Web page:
However, if the Greek debt portfolio were rolled over at current market interest rates, then debt interest would explode to more than 25 per cent of GDP - taking up half of all government expenditure. Manifestly, that would be completely unsustainable and the dominoes would start falling with a vengeance: first the Greek banks; then perhaps some other European banks (to be observed after the stress tests are released; then State X that is the guarantor of such banks (and especially if State X itself is already giving cause for concern; then another round of banks that hold excessive quantities of the debt of State X; etc. The decline in the share price of some banks and the rise in yields of their associated guarantor suggest that such a vicious downward spiral may already be starting.
So the political leaders of the eurozone must now cease to look at their own opinion poll ratings and fulfil their commitment to “do whatever it takes”. They must fulfil the role of statesmen and stateswomen regardless of any personal short-term cost. After all, they expect their armed forces to be willing to make the “ultimate sacrifice” on behalf of their country and a political career seems a rather more modest sacrifice. So they must focus now on the long-run benefits to the peoples of Europe – which include their own citizens.
"Whatever it takes” surely includes the following:
1) Agree immediately to the final element of Parliament’s proposal on the six-pack – enabling a courageous European Commission to propose prompt corrective measures to any State that is losing competitiveness due to unsound overall economic policies. The Member States could then only override such proposals by Qualified Majority Vote (QMV) – a tough requirement that would probably only be met in the event of manifest error by the Commission. These policies would underpin a strong probability of good economic behaviour into the foreseeable future;
2) Change the EFSF’s terms of reference to enable borrowing on demand by any State whose economic policies have been approved by the Eurogroup during the “European Semester”. However, that right to borrow would be subject to intrusive and regular checks to confirm that the State is maintaining its performance. If it is not, then any eurozone State would continue to be able to veto further borrowings. Such exclusion would send a very powerful signal to markets that lenders were now at genuine risk and a substantial rise in solo borrowing costs would be the natural result;
3) Expand the size of the EFSF to at least €1 trillion immediately – with a commitment to expand it as required by borrowers. The EFSF is a mechanism that exists today; can be used immediately; is not a fiscal/transfer union and does not need tortuous Treaty change;
4) With such facilities in place, it would be difficult to argue that existing bonds could be in default – because they would be repaid on time;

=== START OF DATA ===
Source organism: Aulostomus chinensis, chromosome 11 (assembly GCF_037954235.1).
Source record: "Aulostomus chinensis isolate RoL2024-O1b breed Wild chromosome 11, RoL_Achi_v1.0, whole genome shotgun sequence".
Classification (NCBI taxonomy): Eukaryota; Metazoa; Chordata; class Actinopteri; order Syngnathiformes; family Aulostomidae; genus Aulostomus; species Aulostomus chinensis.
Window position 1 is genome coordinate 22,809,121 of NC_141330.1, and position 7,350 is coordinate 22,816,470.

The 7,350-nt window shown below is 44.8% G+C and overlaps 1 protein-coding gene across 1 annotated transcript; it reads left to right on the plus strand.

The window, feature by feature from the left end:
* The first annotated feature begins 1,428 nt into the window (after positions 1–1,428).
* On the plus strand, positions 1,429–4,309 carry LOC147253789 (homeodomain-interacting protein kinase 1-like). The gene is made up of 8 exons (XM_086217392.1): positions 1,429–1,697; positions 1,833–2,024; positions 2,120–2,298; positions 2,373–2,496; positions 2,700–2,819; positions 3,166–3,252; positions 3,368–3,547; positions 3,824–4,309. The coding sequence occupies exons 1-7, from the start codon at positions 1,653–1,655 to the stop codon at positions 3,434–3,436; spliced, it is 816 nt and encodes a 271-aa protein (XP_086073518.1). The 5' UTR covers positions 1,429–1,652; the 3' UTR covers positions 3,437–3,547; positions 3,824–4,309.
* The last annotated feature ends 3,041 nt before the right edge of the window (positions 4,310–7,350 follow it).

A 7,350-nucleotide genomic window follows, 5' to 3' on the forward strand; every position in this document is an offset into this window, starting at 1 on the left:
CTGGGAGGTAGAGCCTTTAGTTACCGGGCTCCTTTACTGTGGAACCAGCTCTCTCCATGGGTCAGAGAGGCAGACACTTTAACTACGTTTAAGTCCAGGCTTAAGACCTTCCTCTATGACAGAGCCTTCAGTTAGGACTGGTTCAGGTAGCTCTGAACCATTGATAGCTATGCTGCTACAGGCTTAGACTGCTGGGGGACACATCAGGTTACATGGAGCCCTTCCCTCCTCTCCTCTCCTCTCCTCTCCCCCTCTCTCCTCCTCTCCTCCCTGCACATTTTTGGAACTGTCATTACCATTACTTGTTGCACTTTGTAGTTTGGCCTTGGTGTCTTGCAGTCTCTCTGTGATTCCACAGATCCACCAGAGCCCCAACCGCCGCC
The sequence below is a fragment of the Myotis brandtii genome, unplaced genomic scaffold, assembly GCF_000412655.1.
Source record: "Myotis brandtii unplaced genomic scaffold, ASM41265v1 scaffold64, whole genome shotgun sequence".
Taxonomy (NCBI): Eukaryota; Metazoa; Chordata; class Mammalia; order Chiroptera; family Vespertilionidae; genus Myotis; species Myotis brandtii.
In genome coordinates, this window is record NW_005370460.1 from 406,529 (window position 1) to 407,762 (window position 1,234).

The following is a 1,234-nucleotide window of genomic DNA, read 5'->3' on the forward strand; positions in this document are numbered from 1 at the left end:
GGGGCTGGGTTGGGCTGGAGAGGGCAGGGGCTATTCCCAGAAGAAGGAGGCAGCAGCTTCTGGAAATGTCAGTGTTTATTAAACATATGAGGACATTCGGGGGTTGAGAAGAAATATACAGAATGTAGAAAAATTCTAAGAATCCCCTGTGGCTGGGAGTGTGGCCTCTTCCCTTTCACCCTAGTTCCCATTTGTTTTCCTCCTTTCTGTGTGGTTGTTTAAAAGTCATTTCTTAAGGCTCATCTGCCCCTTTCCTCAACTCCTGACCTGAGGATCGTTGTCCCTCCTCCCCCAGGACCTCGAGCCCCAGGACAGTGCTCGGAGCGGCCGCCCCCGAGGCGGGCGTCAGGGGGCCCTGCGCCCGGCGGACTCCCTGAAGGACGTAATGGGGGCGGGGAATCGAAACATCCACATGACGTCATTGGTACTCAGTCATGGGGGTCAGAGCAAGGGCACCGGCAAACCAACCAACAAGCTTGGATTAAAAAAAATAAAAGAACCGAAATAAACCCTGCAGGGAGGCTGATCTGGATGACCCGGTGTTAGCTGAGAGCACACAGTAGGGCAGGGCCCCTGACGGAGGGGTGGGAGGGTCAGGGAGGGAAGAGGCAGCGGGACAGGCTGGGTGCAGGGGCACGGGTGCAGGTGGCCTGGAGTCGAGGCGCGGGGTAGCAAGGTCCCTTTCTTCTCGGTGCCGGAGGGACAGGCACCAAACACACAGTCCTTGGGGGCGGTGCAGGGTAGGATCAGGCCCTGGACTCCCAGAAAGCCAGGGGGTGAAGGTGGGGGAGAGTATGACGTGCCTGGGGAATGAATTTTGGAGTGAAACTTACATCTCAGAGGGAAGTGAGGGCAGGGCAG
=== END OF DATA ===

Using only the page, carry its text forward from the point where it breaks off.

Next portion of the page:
5) The future borrowing costs of Greece (and other States at risk) would be reduced to levels that would make their debt burdens sustainable. (Doubtless their electors will still wish to pass judgement on the political class that created such burdens for the next couple of generations.);
6) With these guarantees in place, the ECB should have no qualms in continuing to accept Greek etc. government bonds as “good” collateral. Indeed, an expanded and aggressive programme of bond purchases might capture some useful profits for the European public purse; and
7) Confidence could revive rapidly as the daily media drumbeat of imminent disaster would vanish. Banks would not need to absorb investment capital against systemic risks that no longer exist and could boost lending to the economy instead. Declining long- term interest rates in many states would be a policy easing in itself.
What is required now is for the leaders of the eurozone to have the courage and vision to turn their words into action: finally “do whatever it takes” - and do it very soon. If they cannot find the courage, then their names will certainly be engraved in the history books.
Graham Bishop’s recent book: "The EU Fiscal Crisis: Forcing Eurozone Political Union in 2011?" expands on the analysis above. Click here for details and to purchase the book.
Selected recent events:
23 June 2011: Parliament seals its position ahead of European Council on Economic Governance. This EP position will form the backbone of the talks between MEPs and Member States, which are set to continue in earnest in order to reach a final deal as soon as possible. View
22 June 2011: Commissioner Rehn: The Commission will work until the last minute to achieve a satisfactory solution on economic governance. Speaking in ECON committee, Rehn stressed that he will be worried if the economic governance package is not soon agreed. He also said that neither the Council nor the Parliament should think that they can successfully shift the responsibility onto the other. View
21 June 2011: Economic Governance Package of six proposals: Council offers compromise to Parliament. Mr Matolcsy, Hungarian Economy Minister, said the Council will continue to disagree with the expansion of reverse majority voting on the prevention part of the S&G Pact. Nevertheless, he was optimistic that the Council has made so many concessions that the EP will ultimately endorse the package. View
21 June 2011: ECON committee: Finance ministers have not moved enough for good economic governance. The ECON committee said ministers have not done enough to prevent EU countries' budgets from derailing and were backtracking on commitments to look at high-export countries as well as sources of imbalances. View
© Graham Bishop